Guest Post By Kelli A. Wilkins, Romance Author
Whenever I do an interview, I’m always asked if I have any advice or tips for aspiring writers. Well, I sure do! Today I’m sharing five writing tips. Writers will (hopefully) find them helpful, and readers will get an inside look at some “secrets” that go into making interesting and sexy stories. These writing tips are based on advice I received in my writing classes and discoveries I made as I wrote. I included brief examples from some of my Amber Quill Press romances to illustrate a few points.
So, let’s get started…
1. Lights, Camera, Action!: Always start your story with an interesting hook to capture the reader’s attention. Begin either 5 minutes before, during, or 5 minutes after “the big moment” that gives the character a problem and draws the reader into the character’s world. Keep the action going in the first few paragraphs. Don’t waste the first page describing ordinary events such as the weather or how a character got dressed. (You can add supporting details into the backstory later.) Jump into the story and take your readers with you.
For example, in my paranormal-comedy, Beauty & the Bigfoot, (http://www.amberquill.com/AmberHeat/BeautyBigfoot.html) I started the story about 5 minutes before Tara’s father brings home Bigfoot. (Yep, you read that right.) The reader is instantly absorbed into Tara’s experience as she meets (and falls in love with) Bigfoot, and then has to deal with her wacky father’s quest for fame.
In my historical/fantasy romance, The Pauper Prince,
) I started the story right after Prince Allan learns he’s been banished from the kingdom and must live as a pauper. It sets the stage for what’s to come and gives Allan a big problem from the outset of the story.
2. What’s Your Sign?:One of the keys to writing a good story is creating a believable cast of characters. But before your characters can step onto the page and come alive for readers, you have to create them. As the author, it’s your job to know your characters better than anyone. (After all, they’re your inventions.) Before you write your story, spend some time with your characters and learn everything you can about them so they come off well-rounded and “real” to readers. (And no, it’s not “cheating” if you write down the physical descriptions of your characters and keep them near your keyboard. It saves you from going back through the manuscript and hunting down a detail.) Some of the details you should know are:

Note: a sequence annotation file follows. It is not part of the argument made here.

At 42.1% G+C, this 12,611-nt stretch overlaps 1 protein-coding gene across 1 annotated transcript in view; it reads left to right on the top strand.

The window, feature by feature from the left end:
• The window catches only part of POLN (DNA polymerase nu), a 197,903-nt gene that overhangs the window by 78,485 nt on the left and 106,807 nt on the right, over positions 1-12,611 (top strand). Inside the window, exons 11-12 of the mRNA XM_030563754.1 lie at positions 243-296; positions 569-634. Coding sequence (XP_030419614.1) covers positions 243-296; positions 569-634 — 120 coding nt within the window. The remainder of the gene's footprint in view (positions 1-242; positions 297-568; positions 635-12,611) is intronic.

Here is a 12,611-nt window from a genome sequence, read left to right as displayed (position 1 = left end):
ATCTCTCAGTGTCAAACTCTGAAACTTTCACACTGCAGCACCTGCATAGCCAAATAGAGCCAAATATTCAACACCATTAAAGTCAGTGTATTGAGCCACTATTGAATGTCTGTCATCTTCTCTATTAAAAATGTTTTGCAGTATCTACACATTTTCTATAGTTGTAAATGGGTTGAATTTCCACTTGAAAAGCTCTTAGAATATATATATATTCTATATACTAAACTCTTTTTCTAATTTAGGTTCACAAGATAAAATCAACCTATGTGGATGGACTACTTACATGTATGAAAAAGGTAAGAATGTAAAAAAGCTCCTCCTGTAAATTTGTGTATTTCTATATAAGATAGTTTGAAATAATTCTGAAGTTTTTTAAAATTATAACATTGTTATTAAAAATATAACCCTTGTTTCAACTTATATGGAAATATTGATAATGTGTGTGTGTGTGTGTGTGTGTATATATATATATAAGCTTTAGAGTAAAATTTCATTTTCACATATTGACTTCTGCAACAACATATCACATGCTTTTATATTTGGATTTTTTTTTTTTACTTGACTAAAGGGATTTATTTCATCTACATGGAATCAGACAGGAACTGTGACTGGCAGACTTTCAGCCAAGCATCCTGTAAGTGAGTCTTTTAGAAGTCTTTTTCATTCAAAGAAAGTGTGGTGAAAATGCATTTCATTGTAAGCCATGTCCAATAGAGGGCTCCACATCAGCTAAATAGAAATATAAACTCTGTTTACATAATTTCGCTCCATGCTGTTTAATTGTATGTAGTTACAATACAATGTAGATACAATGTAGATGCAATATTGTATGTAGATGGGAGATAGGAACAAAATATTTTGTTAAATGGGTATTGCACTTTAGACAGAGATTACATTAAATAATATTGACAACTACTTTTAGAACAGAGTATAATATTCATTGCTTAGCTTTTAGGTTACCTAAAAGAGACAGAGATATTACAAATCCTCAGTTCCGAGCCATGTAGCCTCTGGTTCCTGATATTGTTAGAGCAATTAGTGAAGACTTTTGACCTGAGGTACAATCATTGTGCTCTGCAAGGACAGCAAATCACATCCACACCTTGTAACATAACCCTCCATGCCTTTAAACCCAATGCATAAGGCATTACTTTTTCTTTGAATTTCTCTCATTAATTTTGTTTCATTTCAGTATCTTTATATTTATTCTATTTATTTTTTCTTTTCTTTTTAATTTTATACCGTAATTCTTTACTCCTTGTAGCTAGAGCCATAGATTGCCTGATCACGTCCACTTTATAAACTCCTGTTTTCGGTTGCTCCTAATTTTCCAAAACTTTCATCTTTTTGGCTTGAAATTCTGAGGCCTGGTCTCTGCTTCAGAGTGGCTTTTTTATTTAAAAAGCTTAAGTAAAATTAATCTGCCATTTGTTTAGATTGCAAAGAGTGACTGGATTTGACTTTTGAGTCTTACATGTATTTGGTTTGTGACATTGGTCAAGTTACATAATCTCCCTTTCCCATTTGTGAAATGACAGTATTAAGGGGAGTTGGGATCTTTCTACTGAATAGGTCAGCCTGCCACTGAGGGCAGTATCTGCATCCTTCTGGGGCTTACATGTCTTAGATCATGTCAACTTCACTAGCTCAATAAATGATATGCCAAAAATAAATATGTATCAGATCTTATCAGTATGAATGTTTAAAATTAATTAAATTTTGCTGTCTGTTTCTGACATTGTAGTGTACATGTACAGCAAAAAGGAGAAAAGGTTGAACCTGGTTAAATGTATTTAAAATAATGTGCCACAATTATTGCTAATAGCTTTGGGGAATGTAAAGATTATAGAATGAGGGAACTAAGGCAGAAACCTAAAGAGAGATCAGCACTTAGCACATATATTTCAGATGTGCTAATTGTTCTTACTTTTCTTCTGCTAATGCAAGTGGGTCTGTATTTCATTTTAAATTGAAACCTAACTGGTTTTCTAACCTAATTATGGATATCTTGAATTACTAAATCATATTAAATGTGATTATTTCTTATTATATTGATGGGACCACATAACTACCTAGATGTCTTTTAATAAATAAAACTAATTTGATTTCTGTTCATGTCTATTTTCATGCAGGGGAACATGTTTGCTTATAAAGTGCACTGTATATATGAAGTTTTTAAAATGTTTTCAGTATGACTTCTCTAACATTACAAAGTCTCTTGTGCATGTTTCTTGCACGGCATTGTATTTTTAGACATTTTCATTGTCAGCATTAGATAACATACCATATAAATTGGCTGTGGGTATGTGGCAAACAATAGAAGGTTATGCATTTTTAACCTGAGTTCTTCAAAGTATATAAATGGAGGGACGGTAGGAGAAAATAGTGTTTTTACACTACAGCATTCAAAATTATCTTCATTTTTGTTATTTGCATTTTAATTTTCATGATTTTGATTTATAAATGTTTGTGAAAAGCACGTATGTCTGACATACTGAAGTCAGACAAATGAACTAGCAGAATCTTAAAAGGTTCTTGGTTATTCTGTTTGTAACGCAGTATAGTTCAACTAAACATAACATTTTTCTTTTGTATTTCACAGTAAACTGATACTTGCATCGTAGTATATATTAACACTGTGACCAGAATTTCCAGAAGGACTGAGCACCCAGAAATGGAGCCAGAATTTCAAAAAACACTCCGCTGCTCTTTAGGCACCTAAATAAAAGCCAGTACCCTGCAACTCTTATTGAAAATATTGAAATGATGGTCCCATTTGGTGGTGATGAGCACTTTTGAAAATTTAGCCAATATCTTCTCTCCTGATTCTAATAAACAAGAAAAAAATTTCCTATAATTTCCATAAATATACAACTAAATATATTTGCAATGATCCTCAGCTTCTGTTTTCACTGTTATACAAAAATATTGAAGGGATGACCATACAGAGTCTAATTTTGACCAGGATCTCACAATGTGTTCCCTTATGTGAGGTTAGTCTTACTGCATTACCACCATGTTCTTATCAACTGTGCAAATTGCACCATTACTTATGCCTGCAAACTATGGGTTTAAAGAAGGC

· Hair and eye color, general build/body shape
· Left or right handed (great detail to know if there’s a gun involved in the story!)
· Birthday and astrological sign. (You can develop character traits based on the sign. An astrology reference book is an excellent tool for this.)
· Distinguishing marks (scars, missing limb, tattoos – and the backstory behind each)
· Family life (brothers, sisters, adopted, parents together or divorced, raised by uncle, etc.)
· Have children? Wants children or never even considered it?
· Pets (cat or dog person? reptiles? raises bees? or no pets at all?)
· Foods they like, dislike, any food allergies?
· How much of a dark side does he/she have and how does it show?
· Recreation (likes sports on TV, hates all sports, plays hockey, hikes, swims, surfs)
· Fears and phobias (water, dolls, monkeys, wasps, falling, fire – and why!)
· Wears glasses/contacts/braces, any medical conditions?
· Where and how did they live/grow up? Poor, middle class, member of royal family?
· What kind of car and house do they have? What are the furniture/decorations like?
· Religion and general opinions about social issues/politics
· What secrets do your characters have? What would happen if people found out about them?
· Dreams, aspirations, goals, and regrets. Are they happy with their lives or do they wish they had done things differently?
· Sexual history (straight, gay, experiments, virgin, non-virgin with regrets, loose, never been in love, had heart broken, etc.) Knowing this is VERY important for romances!
The more you know about the characters in your story, the more you can make the reader (and other characters) identify with them through details. You can also build on these details and/or use them to move the plot along, add conflict, build dramatic tension, or liven up a love scene. You don’t have to use every detail in the story, but knowing that your character has to overcome her fear of water to save a child trapped during a flood will bring her to life.
For example, in my contemporary romance, Trust with Hearts,
) Sherrie has recently left her abusive finance. Curtis notices her odd behavior and immediately identifies with her based on his own experiences with an abusive parent. Knowing these details about the characters helps them bond and adds to the plot.
Deb’s note: Kelli will be back tomorrow with Part 2!